From the light-filled strums opening The Tallest Man on Earth’s third proper album, there’s an immediate sense of shifted perspective, a return to see the world and a life through the lens of a fixed place. The man whose music always had a fleeting, nomadic quality, who sang “I plan to be forgotten when I’m gone” and “Kids on the Run” is noticeably more vocally stable, less pointed, and less migrant this time around.
There’s a brightness to this album, an image of the sun peeking out from behind steadily shifting clouds. His songs are still revealed by the strokes of a paintbrush, of watercolors that bleed from time to time, and come to life in the light. The delivery and inflection are still very much influenced by the kind of quiet thinking that happens in the basement of your childhood home with your father’s liquor cabinet at your disposal, but the guiding worldview is markedly different.
Somewhere between There’s No Leaving Now and The Wild Hunt, Kristian Matsson seems to have had the realization that what gives our time here weight is what we leave with each other. While there’s a pervasive feeling of change throughout this album, it’s no longer with bags always packed for a moment’s notice. The more settled, first multi-track effort that was recorded at home reportedly finally sounds the way he really heard his music in his head.
“To Just Grow Away” unfolds like a box of your favorite possessions, with fuzzy vocals and a night carnival of a melody that acts an opening exhale. It sets the tone for a new way of embracing, and lays out the idea that it doesn’t take constant movement to elicit growth, or create a life that’s full. “Revelation Blues” keeps melting into the aesthetic of the world he creates that’s a wide zoom at the realization that everything has its place, and liberates all your thought processses about a vagrant life at once (“But you showed me that a wind is sometimes broken and its flying path has no meaning nor a ghost within”).
There is a theme of maturation and the ability to give up constant control, the sense of relief and peace that comes with real trust. No longer afraid of staying in one place and getting too intimate, of ever feeling truly weak to another person, it becomes a part of how he now sees the world—what he thinks is out there, what’s possible and why we’re here. The music breathes more easily itself, of a life that feels like is forming and molding on its own, unhinged from its self-imposed limitations.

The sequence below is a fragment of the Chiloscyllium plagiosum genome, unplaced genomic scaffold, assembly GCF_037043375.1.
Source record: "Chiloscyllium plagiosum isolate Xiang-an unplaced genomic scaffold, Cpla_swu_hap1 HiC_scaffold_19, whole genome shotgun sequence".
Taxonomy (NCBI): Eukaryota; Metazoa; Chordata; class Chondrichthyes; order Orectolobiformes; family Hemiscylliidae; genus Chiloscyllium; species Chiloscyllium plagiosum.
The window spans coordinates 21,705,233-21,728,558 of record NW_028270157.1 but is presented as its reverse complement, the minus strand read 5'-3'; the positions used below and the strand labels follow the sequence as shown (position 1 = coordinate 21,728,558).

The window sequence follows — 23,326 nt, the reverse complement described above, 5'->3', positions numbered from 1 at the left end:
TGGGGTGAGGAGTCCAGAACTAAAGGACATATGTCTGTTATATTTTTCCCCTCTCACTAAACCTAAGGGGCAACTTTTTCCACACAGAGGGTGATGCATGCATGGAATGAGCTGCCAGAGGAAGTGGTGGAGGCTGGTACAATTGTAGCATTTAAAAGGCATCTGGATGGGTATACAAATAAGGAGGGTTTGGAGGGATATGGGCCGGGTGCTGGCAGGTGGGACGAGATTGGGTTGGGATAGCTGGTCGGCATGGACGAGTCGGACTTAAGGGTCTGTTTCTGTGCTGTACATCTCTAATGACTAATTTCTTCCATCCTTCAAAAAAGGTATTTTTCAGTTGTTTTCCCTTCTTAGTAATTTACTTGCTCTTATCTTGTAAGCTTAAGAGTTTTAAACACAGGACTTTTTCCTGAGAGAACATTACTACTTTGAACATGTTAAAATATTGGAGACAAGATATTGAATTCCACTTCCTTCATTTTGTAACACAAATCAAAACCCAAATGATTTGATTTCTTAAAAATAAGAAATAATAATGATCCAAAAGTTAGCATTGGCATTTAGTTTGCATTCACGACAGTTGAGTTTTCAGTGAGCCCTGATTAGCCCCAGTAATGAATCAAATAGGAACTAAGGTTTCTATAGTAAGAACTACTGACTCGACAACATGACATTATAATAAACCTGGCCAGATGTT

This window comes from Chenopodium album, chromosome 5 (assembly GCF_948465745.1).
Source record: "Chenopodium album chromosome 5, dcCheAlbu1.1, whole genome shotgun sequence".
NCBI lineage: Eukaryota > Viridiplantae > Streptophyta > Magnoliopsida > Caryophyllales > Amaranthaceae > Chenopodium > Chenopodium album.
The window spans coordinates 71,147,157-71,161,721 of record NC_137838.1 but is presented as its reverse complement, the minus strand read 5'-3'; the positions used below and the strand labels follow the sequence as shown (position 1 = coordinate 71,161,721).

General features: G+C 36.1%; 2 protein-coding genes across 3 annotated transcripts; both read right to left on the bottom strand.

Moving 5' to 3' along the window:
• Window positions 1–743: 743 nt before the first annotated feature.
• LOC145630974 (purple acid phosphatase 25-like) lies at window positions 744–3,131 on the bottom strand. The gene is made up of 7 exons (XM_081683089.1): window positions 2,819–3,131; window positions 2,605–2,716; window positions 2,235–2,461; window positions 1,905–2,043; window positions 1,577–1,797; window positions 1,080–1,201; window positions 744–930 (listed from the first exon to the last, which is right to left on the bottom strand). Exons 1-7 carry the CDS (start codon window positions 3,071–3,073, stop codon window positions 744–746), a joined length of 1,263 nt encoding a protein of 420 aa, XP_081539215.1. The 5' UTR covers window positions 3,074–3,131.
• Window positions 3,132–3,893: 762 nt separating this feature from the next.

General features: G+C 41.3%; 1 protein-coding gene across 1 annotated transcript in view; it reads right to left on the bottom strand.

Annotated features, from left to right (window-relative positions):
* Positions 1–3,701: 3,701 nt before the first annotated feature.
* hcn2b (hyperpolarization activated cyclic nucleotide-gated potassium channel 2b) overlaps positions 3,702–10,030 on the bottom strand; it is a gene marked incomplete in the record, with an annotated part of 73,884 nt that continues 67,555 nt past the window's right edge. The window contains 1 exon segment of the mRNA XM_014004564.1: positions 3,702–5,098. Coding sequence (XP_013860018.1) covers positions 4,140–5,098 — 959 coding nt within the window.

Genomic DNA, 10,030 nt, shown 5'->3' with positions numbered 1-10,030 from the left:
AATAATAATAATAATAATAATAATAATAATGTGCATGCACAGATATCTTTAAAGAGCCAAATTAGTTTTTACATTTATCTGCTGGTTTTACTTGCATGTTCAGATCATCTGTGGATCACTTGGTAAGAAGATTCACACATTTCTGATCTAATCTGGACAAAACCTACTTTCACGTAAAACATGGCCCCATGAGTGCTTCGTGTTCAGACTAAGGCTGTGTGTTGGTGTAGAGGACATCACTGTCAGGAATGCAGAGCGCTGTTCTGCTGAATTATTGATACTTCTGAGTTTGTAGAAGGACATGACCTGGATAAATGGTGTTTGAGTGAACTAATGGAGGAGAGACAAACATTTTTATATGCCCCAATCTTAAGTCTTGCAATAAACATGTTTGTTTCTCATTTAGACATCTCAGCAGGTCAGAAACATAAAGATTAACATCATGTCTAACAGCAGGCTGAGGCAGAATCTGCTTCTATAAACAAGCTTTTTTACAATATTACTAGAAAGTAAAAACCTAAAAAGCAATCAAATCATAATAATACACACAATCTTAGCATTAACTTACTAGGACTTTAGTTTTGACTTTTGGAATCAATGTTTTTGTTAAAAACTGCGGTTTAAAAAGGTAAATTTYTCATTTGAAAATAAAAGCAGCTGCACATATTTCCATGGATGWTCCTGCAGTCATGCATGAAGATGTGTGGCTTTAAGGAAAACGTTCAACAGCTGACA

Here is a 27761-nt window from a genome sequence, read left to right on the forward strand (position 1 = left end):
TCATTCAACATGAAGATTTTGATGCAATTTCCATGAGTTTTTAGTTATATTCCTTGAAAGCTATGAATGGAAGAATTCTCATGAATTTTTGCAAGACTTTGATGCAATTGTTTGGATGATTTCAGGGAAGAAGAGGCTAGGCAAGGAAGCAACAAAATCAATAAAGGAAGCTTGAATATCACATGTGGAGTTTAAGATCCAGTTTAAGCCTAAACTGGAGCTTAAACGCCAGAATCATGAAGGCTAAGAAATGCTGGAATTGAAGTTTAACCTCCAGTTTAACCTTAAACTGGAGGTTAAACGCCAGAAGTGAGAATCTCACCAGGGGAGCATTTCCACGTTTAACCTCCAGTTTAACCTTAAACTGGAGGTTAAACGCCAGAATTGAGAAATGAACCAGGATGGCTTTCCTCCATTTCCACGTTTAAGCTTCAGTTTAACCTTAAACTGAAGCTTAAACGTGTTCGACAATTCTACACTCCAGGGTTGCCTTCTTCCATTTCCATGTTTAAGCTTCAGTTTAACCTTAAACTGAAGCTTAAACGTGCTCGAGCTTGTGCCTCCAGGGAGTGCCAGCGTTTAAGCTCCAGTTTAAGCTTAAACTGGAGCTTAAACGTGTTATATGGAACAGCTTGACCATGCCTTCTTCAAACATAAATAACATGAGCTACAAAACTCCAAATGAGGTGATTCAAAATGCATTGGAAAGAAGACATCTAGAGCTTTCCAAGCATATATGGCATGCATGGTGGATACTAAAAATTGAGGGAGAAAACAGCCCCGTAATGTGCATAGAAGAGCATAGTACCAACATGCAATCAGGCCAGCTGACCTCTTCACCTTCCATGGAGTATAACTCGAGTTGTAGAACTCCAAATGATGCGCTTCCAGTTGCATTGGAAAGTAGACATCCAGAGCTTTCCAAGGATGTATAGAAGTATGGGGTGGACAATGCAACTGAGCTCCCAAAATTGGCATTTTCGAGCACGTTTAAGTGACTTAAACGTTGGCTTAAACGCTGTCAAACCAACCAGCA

Tracks keep moving at a brisk pace with a strumming intensity of a history lesson on “1904,” and in fact, it isn’t until mid-album offering “Bright Lanterns” that it eases its gait. What starts with the soft glow from a row of paper lights swaying in the twilight captures his beautiful sense of cinematic, almost iconic visions of longing, and pulls you up in its breath of forward movement. It’s a sonically gorgeous track of nature’s quiet and vast resetting power of perspective.
The piano-backed, vocal-driven title track is the center around which the rest of the album tethers, a point of settling down to “your quiet damn devotion.” It may be the album’s most intimate moment, open to wondering if it’s too late to learn to stay after years built on running.
The second half of the record is about making amends with the past, and of knowing it has no power over now, no matter how toxic or misguided. “Wind And Walls” is a reminder to fight the urge to fall back into habits of drifting, finding a balance between the open road and home. “Little Brother” is the lullaby that lets a part of your younger self go, being aware of that sense of departure—a way of taking one last look before you go.
At some point there must come the realization that you can’t just run away from everyone you fuck up with; that there is a blessing in confronting personal weakness, in laying it bare and facing your worst fears about yourself. Though albums past may have felt more novel with a sense of discovery, his source of inspiration has evolved from the childishness of wandering to a real sense of a settled home, when the idea of what that is runs suddenly in motion. It’s of learning to finally let go of immature tendencies, as poetic as they seem. A collection of ten songs that leaves you feeling not weighed down by all its thinking, but floatingly light, in awe of a newfound consciousness in the natural world.
There’s No Leaving Now is itself a fearless sigh, the sense of a man who’s found a bit of internal peace, not unlike Bon Iver, Bon Iver. For artists like Justin Vernon and Matsson, whose music is built upon raw honesty more than anything else, you can’t ignore the living, breathing person who exists beneath the music. To compare its merits as an album against The Wild Hunt would do a disservice to the evolution of a man whose life changes through the passage of time constantly inform the direction of his music. We sometimes forget that creation is borne from experience, but if it’s still honest, if it’s an expression of where they are now, then that’s what matters. Like considering the usefulness of one year to the last, these things work in more of a cyclical manner, in the same way that an awareness of all things past is important to always inform the constant present. This is a portrait of a man who’s taken a look back and decided: I like it here.